The captain, who had ignored me during the whole navigation, was now yelling in Arabic. He was yelling at me and, following the fixed rule in effect at any given latitude, he kept repeating the same incomprehensible phrase in an increasingly loud voice, as though it had been a problem of decibels. I had no idea what he wanted, but whatever it was, it was urgent, because all around me people from other boats had also started yelling. They were making strange gestures, jumping about, hunching their shoulders, mimicking someone who was cold and was wearing a coat, or something heavy on his back.
I decided to figure it out by trial and error. I walked all over the boat, pointing to any object at hand: a ring, a pair of shoes, a life jacket, a saucepan. Only when I touched a diving tank there was a certain murmur of approval, followed by thanks to someone up above. Without question I wore my equipment and the deckhand pushed a putrid piece of rope in my hand, gesturing as if he were possessed. Everyone was chanting the same word, without pause, “…m..d..ra!” I felt incredibly stupid. During my entire career, nothing of the sort had ever happened to me. They were all pointing their index finger downward, in a way that could have meant a million different things. In the end, someone from a neighbouring boat yelled something in barely comprehensible English. They wanted me to tie that line somewhere underwater, no one explained precisely where. I candidly asked the reason for this. At this point, they became really furious and raising eyes and moustaches to the sky, they started whining as though something terrible was about to happen to the boat. Apparently, I was the chosen one who could prevent this impending disaster. For all I knew, the word they were chanting, “Shamandura! Shamandura!” was the name of the supermarket under McDonald’s in Naama Bay. I couldn’t take it anymore and I burst out, “Now, what the hell do you want from the supermarket!”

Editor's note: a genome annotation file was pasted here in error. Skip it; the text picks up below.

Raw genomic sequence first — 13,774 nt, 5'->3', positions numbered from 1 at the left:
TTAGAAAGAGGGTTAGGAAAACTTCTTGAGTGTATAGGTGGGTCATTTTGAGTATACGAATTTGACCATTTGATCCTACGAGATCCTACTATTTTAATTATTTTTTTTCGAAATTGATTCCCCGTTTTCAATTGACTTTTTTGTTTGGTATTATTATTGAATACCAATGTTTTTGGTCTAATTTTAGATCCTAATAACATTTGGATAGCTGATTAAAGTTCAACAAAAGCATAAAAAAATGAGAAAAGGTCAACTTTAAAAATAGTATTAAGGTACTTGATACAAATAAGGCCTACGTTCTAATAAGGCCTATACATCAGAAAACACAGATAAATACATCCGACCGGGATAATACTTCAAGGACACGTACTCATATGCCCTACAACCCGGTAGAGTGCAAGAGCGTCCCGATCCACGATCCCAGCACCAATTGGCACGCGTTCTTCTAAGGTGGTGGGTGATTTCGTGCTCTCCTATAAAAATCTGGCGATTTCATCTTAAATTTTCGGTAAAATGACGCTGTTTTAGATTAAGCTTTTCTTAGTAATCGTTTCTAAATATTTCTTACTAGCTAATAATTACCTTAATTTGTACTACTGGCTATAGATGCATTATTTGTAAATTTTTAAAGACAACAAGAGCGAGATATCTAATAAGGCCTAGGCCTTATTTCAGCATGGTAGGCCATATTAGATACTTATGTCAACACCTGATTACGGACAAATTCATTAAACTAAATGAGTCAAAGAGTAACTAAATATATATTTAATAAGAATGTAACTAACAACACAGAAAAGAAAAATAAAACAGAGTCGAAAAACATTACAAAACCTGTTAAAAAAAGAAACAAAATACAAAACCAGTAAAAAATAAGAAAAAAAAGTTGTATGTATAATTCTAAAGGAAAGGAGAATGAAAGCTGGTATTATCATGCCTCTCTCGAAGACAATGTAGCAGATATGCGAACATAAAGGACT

I understood, but it was too late. The current was turning, pushing the line of boats against the reef; I should have fixed the line of the last boat on the bottom of the sea to avoid what… happened in an instant.
When I jumped in the water, there was nothing left to be done. There was a racket of engines; dozens of fenders squeaked. A few boats hit the reef; the stern-rails of others broke in the hurried attempt to escape, throwing dozens of snorkellers into a panic. No one was injured, but a great deal of people were so frightened that they said they wouldn’t to go out on a boat again. A crowd of people, equipped with reef shoes, found shelter by climbing on top of the reef, only to be forgotten there and rescued a couple of hours later by the last boats leaving Jackson reef.
It was my first day of work in the Red Sea: I was fired.
Before kicking me out, they made sure I understood the meaning of the word shamandura. It means mooring, but especially tying the boat on any given point on the bottom, whether a rusty metal ring, a sunken buoy, a piece of rotten line, or even a clump of coral (!). I discovered that this ‘not exactly healthy’ duty (it is not good for the body to go up and down between dives) was the true essence of the work of a dive guide in Sharm, as well as a reason of pride and respect. I later realized that a dive guide, to be respected here, had to, first and foremost, be a good connoisseur of knots and shamanduras, know where to find mooring spots or invent them and most of all, be the first at the shamandura. A true Red Sea dive guide is, before anything else, a shamandura-man, a challenger of nitrogen.
From: Shamandura Generation by Claudio Di Manao